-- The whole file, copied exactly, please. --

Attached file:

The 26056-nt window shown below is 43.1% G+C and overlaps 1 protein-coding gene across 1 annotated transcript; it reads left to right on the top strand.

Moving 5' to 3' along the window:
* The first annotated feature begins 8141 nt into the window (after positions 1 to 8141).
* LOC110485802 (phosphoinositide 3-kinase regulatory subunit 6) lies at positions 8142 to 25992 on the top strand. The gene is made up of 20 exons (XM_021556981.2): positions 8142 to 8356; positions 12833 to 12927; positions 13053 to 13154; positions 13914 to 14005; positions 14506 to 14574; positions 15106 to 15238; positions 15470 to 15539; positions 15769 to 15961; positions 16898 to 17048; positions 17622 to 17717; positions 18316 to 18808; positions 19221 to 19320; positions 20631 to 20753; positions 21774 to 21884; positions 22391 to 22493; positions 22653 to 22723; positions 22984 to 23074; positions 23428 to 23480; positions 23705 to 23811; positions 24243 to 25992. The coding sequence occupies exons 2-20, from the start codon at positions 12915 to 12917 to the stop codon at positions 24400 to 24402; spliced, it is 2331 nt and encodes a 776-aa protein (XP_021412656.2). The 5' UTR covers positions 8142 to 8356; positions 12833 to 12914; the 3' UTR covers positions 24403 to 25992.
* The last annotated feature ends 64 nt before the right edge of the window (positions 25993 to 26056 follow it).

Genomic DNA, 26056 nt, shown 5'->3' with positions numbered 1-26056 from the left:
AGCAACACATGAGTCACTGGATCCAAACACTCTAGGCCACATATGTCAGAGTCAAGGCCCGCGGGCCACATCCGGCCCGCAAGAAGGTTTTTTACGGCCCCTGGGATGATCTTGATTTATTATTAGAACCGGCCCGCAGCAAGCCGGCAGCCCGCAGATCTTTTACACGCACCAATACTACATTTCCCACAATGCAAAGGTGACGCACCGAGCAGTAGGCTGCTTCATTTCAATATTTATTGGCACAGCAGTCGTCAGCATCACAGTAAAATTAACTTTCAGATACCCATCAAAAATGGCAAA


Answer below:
The 26056-nt window shown below is 43.1% G+C and overlaps 1 protein-coding gene across 1 annotated transcript; it reads left to right on the top strand.

Moving 5' to 3' along the window:
* The first annotated feature begins 8141 nt into the window (after positions 1 to 8141).
* LOC110485802 (phosphoinositide 3-kinase regulatory subunit 6) lies at positions 8142 to 25992 on the top strand. The gene is made up of 20 exons (XM_021556981.2): positions 8142 to 8356; positions 12833 to 12927; positions 13053 to 13154; positions 13914 to 14005; positions 14506 to 14574; positions 15106 to 15238; positions 15470 to 15539; positions 15769 to 15961; positions 16898 to 17048; positions 17622 to 17717; positions 18316 to 18808; positions 19221 to 19320; positions 20631 to 20753; positions 21774 to 21884; positions 22391 to 22493; positions 22653 to 22723; positions 22984 to 23074; positions 23428 to 23480; positions 23705 to 23811; positions 24243 to 25992. The coding sequence occupies exons 2-20, from the start codon at positions 12915 to 12917 to the stop codon at positions 24400 to 24402; spliced, it is 2331 nt and encodes a 776-aa protein (XP_021412656.2). The 5' UTR covers positions 8142 to 8356; positions 12833 to 12914; the 3' UTR covers positions 24403 to 25992.
* The last annotated feature ends 64 nt before the right edge of the window (positions 25993 to 26056 follow it).

Genomic DNA, 26056 nt, shown 5'->3' with positions numbered 1-26056 from the left:
AGCAACACATGAGTCACTGGATCCAAACACTCTAGGCCACATATGTCAGAGTCAAGGCCCGCGGGCCACATCCGGCCCGCAAGAAGGTTTTTTACGGCCCCTGGGATGATCTTGATTTATTATTAGAACCGGCCCGCAGCAAGCCGGCAGCCCGCAGATCTTTTACACGCACCAATACTACATTTCCCACAATGCAAAGGTGACGCACCGAGCAGTAGGCTGCTTCATTTCAATATTTATTGGCACAGCAGTCGTCAGCATCACAGTAAAATTAACTTTCAGATACCCATCAAAAATGGCAAA